First thing first, ORANGE JUICE. They would all whistle at you and give you smoothie tester. I’d say stick with orange juice and pomegranate. I tried the mango which tasted sugar sweet. After the shot, we walked around the souk and all of the sudden I looked up and saw how beautiful the sky was! The color was just as terracotta as the typical Moroccan building. I trully admire it. I am sure there is something magical with sky in Morocco.
After getting lost and enjoying azan+sunset, we sat in a cafe and have moroccan mint tea. I saw so many guys by themselves (did not see much women in general) having their tea time. They take this rather seriously. At night for dinner, we got our food on our way and went home because the next day the desert tour driver would pick us up at 7 am.
DAY 2 and 3 – Sahara desert
We spent the whole day in Zagora desert which the details I would dedicate in my upcoming post. The desert was not closeby! It was 7 hours drive. We crossed the high atlast mountains and visit Kasbah Ait Ben Hadou which is a UNESCO World Heritage Site. It is a place where traditional Saharan habitat used to live. At the moment there were still 4 families living there. We had an hour tour continued with lunch and continued driving along Draa Valley. After arriving in the desert, we met our camel friends which brought us to an hour ride to our tents.
We left the next day to the desert early after sunrise and breakfast heading to Ouarzazate and eventually Marrakech. It was an incredible experience even in a short time.
DAY 4 – Marrakech
We started to do the tour ourselves from El Badi Palace, Tombeaux des Saadiens, Bahia Palace, Ben Youssef Madrasa (but closed when we were there), and Jardin Majorelle.
El Badi palace is a ruined palace that is used to be a display of best craftmanship in Saadian period. I imagined how was the setting and the hardwork back then. This needed 25 years to complete!
Bahia Palace means (palace of the beautiful, the brilliant) is a 19th century palace of eight hectares. It is one of the masterpieces of Moroccan architecture. This place is genuinely mesmerizing, out of the 3 (El Badi, Bahia, Tombeaux des Saadiens), this was my favorite. It is brilliant, just like its name. Capturing every little details will not fit a day.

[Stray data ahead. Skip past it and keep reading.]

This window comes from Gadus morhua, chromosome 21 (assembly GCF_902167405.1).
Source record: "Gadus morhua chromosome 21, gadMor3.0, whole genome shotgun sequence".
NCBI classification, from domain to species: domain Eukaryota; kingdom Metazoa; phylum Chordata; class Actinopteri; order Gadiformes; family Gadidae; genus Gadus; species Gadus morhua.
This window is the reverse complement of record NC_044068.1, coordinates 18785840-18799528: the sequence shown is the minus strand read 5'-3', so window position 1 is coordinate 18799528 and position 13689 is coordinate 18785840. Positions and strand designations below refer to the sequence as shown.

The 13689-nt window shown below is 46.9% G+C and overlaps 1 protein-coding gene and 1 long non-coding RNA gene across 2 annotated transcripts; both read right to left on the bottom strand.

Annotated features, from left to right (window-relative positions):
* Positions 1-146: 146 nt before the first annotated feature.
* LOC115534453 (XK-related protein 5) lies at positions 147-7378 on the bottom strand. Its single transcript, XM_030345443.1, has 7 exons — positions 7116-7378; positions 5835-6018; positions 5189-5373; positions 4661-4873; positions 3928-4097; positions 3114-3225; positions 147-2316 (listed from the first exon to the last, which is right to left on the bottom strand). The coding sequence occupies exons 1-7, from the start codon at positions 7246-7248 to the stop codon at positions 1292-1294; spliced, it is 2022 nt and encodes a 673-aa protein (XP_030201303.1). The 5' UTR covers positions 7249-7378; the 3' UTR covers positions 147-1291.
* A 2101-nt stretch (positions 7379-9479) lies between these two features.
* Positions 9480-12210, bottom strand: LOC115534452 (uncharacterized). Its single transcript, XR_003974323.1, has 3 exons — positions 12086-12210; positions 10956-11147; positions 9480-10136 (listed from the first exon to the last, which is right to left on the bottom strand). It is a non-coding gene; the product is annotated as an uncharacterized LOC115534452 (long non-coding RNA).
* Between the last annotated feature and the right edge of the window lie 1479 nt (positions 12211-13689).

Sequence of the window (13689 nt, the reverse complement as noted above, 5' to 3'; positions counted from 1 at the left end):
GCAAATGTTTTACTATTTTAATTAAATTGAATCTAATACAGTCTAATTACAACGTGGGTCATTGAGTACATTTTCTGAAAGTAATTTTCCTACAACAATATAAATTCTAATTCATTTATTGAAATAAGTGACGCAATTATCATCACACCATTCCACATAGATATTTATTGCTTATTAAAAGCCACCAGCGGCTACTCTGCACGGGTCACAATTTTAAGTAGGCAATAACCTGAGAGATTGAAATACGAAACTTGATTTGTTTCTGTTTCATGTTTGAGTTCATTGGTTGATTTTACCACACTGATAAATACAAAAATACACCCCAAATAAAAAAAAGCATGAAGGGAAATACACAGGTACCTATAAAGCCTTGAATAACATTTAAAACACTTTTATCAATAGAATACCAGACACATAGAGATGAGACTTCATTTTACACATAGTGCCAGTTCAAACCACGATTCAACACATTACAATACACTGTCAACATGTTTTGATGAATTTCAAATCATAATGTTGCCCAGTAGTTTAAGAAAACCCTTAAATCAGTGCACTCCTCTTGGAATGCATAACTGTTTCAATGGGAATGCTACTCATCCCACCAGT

Tombeaux des Saadiens is grave of Ahmad Al-Mansur and family. The most famous is the room with the twelve columns. This room contains the grave of the son of the sultan’s son, Ahmad Al-Mansur. Outside the building is a garden and the graves of soldiers and servants.
Ben Youssef Madrasa is islamic college in Marrakesh, named after the Almoravid sultan Ali ibn Yusuf (reigned 1106–1142), who expanded the city and its influence considerably. It is the largest madrasa in all of Morocco! Too bad, it closed for construction when we were there.
Jardin Majorelle is a place that I was always curious to see. This one needed 40 years to be completed, can you imagine? This garden contains many sahara plants (cactus etc). It is full of green plants color, and Morocco color in the building (cobalt blue from indigo and yellow from saffron). This was designed and built by French painter Jacques Majorelle and then rescued/bought over by Yves Saint Laurent and Pierre Berge on 2010.
Where to stay in Marrakech
Try to stay in Riad if you want to have full Morroco trip experience. Riad is traditional Moroccan house or palace with an interior garden or courtyard. I’d suggest to not stay far from Jemaa El-Fnaa or in the old town (Medina) if you want to have much easy access to the places in the center. Everywhere is quite walking distance anyway. But staying in the city ease the access to get to food and attractions.
The second Riad we stayed is very much recommendable. The name is Riad La Caleche. It is affordable, nice staff, clean space, free breakfast and service to drop/pick up from the airport.
What you should go and try if you have more time in Marrakech
HAMAM / Spa – A bath is a type of public bathing associated with the culture of the Ottoman Empire and more widely the Islamic world
Cooking class – It will be amazing to learn cooking from the local master chef especially if you are like who love food. Check some of the options in here
Dar si Said – A monument to Moroccan mâalems (master artisans), the residence of Bou Ahmed’s brother Si Said. The highlight of a visit here is the spectacular painted and domed wedding-reception chamber flanked by flower-painted musicians’ balconies; credits to artisans from Fez.
House of Photography (La Maison de La Photographia) – It contains a large collection of pictures and documents gathered during the period 1870 to 1960 mostly by anonymous visitors and some very well-known photographers. Many people say the restaurant/cafe above is worth paying visit.
Gueliz – The modern ‘new town’ of Marrakech
Morocco Itinerary (Downloadable)